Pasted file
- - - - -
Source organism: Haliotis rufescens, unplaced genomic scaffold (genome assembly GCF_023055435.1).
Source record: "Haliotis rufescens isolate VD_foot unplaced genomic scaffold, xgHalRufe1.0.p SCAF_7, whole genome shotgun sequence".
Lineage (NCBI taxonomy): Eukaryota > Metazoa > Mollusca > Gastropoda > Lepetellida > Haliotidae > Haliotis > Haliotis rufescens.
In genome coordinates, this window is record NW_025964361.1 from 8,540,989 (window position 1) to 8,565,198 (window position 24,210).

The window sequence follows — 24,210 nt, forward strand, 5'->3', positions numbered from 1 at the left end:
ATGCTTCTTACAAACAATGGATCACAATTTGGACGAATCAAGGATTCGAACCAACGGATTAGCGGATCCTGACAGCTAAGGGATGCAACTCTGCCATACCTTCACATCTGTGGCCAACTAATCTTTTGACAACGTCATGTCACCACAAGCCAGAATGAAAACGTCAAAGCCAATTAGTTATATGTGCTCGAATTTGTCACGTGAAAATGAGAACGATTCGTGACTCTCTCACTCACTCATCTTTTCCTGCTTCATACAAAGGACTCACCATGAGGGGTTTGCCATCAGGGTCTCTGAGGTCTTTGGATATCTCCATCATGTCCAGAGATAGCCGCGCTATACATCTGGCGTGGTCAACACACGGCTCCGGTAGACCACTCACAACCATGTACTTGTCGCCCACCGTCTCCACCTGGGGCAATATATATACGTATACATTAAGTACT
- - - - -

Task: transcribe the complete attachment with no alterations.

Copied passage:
Source organism: Haliotis rufescens, unplaced genomic scaffold (genome assembly GCF_023055435.1).
Source record: "Haliotis rufescens isolate VD_foot unplaced genomic scaffold, xgHalRufe1.0.p SCAF_7, whole genome shotgun sequence".
Lineage (NCBI taxonomy): Eukaryota > Metazoa > Mollusca > Gastropoda > Lepetellida > Haliotidae > Haliotis > Haliotis rufescens.
In genome coordinates, this window is record NW_025964361.1 from 8,540,989 (window position 1) to 8,565,198 (window position 24,210).

The window sequence follows — 24,210 nt, forward strand, 5'->3', positions numbered from 1 at the left end:
ATGCTTCTTACAAACAATGGATCACAATTTGGACGAATCAAGGATTCGAACCAACGGATTAGCGGATCCTGACAGCTAAGGGATGCAACTCTGCCATACCTTCACATCTGTGGCCAACTAATCTTTTGACAACGTCATGTCACCACAAGCCAGAATGAAAACGTCAAAGCCAATTAGTTATATGTGCTCGAATTTGTCACGTGAAAATGAGAACGATTCGTGACTCTCTCACTCACTCATCTTTTCCTGCTTCATACAAAGGACTCACCATGAGGGGTTTGCCATCAGGGTCTCTGAGGTCTTTGGATATCTCCATCATGTCCAGAGATAGCCGCGCTATACATCTGGCGTGGTCAACACACGGCTCCGGTAGACCACTCACAACCATGTACTTGTCGCCCACCGTCTCCACCTGGGGCAATATATATACGTATACATTAAGTACT